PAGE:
Cognitive Behavioral Therapy (CBT)
CBT teaches you new ways of thinking and behaving that can help you get control over your complaints in the long-run. CBT focuses on the here and now, is structured and collaborative. The main principle of CBT is that our thoughts (also called cognitions), feelings, and behaviors are inter-connected, so if we change one, it has an effect on the other two. That means that if we change the way we think and behave, we can also change the way we feel. CBT is based on research and is the most effective treatment for a number of disorders. Furthermore, because clients learn self-help in therapy, they are able to maintain their improvement after therapy has been completed.
CBT is a practical and goal-oriented form of therapy that focuses on the here and now.
Virtual Reality Enhanced
The use of virtual reality therapy for psychological treatments has been researched for years and is now widely used as an alternative form for exposure therapy for phobias and anxiety disorders as well as other mental health problems.
With the use of a virtual reality headset, the clients are transferred to a digital safe environment where they can complete specially designed tasks and learn how to overcome their fears. All interventions are discussed and agreed in advanced with the therapist.
Interpersonal psychotherapy (IPT) is a form of psychotherapy that focuses on relieving symptoms by improving interpersonal functioning. A central idea in IPT is that psychological symptoms can be understood as a response to current difficulties in everyday relationships with other people.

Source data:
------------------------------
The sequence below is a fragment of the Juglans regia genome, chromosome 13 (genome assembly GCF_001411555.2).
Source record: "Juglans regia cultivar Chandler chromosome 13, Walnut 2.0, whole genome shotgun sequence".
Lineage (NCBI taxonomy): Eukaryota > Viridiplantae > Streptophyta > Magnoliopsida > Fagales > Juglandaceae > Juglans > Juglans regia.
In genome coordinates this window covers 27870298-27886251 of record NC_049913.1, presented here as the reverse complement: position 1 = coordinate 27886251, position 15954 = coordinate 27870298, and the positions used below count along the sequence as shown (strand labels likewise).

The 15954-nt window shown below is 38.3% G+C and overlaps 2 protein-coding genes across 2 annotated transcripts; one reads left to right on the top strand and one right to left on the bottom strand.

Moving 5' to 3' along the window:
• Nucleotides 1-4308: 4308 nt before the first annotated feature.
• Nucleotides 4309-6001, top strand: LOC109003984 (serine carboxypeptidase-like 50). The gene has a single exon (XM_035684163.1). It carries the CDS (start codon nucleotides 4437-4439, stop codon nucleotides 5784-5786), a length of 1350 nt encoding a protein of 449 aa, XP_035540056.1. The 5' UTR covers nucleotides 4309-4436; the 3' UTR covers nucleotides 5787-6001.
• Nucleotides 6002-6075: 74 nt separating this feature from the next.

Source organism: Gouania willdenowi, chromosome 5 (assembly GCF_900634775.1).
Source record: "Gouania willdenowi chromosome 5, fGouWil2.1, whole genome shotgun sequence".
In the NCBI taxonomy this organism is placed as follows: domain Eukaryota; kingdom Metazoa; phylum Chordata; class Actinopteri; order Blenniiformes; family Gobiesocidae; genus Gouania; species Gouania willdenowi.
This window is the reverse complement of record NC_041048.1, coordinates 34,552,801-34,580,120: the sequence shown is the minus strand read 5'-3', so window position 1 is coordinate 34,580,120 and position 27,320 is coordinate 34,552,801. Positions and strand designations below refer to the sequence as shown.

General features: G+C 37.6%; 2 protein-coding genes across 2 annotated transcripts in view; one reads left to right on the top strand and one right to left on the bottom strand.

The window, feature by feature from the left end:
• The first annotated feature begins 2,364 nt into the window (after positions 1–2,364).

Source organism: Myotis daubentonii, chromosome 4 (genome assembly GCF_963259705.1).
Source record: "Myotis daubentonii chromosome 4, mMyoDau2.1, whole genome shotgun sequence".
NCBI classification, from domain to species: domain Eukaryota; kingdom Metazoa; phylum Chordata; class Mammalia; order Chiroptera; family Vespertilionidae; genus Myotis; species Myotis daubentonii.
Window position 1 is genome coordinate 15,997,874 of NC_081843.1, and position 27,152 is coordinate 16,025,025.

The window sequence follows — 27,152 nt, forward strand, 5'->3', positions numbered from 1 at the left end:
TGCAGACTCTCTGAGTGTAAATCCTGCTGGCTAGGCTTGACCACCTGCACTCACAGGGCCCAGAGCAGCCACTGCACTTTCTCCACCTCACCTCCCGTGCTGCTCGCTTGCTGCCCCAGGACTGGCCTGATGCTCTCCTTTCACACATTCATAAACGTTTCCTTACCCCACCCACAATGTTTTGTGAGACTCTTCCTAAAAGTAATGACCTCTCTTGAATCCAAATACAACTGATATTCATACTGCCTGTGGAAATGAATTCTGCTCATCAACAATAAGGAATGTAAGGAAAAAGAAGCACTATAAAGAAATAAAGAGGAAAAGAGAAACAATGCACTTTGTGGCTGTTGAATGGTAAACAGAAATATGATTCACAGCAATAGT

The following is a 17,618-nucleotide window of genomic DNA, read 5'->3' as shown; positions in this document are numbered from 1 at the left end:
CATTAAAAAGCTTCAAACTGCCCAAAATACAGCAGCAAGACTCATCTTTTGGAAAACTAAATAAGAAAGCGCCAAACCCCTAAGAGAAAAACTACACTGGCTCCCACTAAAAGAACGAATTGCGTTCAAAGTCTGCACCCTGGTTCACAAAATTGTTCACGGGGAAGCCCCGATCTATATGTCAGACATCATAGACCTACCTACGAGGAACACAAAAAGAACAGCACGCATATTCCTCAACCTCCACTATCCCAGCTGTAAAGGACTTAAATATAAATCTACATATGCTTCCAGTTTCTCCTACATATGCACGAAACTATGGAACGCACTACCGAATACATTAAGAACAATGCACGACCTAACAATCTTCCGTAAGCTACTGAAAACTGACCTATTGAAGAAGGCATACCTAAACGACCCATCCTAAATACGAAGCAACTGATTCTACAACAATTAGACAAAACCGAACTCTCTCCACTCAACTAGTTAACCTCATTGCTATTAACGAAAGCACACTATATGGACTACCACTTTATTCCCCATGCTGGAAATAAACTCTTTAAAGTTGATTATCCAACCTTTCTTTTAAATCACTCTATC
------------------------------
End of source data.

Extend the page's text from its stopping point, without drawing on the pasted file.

IPT focuses on four areas:
conflict in relationships that is a source of tension and distress
life changes, such as job loss or the birth of a child, that affect people's feelings about themselves and others
grief and loss
difficulties in starting or sustaining relationships
When people learn effective strategies for dealing with their relationship problems, their symptoms often improve.
Integrative Psychotherapy (Conceptual Interaction)
Conceptual Interaction (CI) is a new therapeutic approach which brings different models into interaction to result in a new, self-sustaining model. CI is not only an important therapeutic instrument for clients with an outspoken question for help. It is also suitable for people who search for personal growth, transformation and competence in relations. It offers a possibility of getting to know oneself in all one’s dimensions and of restoring connection on different levels. The center of attention is the uniqueness of both client and therapist. Together they examine and determine the goal of therapy and the most suitable ways of achieving it.
The Flash Technique
The Flash Technique (FT) is a recently developed therapeutic intervention that has been demonstrated to be effective in reducing the disturbance level associated with traumatic or other distressing memories. FT utilizes eye movements or alternating tapping and is designed to resolve unprocessed traumatic memories in the brain. Unlike many conventional trauma therapy interventions, FT is a minimally intrusive option that does not require the client to consciously engage with the traumatic memory. This allows the client to process traumatic memories without feeling distress.
To learn more about the FT, please click here.